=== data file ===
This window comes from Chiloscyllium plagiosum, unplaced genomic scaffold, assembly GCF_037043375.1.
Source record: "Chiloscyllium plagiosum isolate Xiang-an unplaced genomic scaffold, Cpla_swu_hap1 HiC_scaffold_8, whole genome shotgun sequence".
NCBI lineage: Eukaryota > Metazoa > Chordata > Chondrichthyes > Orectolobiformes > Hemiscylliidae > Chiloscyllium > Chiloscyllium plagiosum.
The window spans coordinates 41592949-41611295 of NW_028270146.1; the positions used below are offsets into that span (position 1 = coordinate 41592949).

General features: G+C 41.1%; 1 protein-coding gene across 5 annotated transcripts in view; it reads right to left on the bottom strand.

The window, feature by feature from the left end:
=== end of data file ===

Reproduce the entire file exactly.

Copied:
This window comes from Chiloscyllium plagiosum, unplaced genomic scaffold, assembly GCF_037043375.1.
Source record: "Chiloscyllium plagiosum isolate Xiang-an unplaced genomic scaffold, Cpla_swu_hap1 HiC_scaffold_8, whole genome shotgun sequence".
NCBI lineage: Eukaryota > Metazoa > Chordata > Chondrichthyes > Orectolobiformes > Hemiscylliidae > Chiloscyllium > Chiloscyllium plagiosum.
The window spans coordinates 41592949-41611295 of NW_028270146.1; the positions used below are offsets into that span (position 1 = coordinate 41592949).

General features: G+C 41.1%; 1 protein-coding gene across 5 annotated transcripts in view; it reads right to left on the bottom strand.

The window, feature by feature from the left end: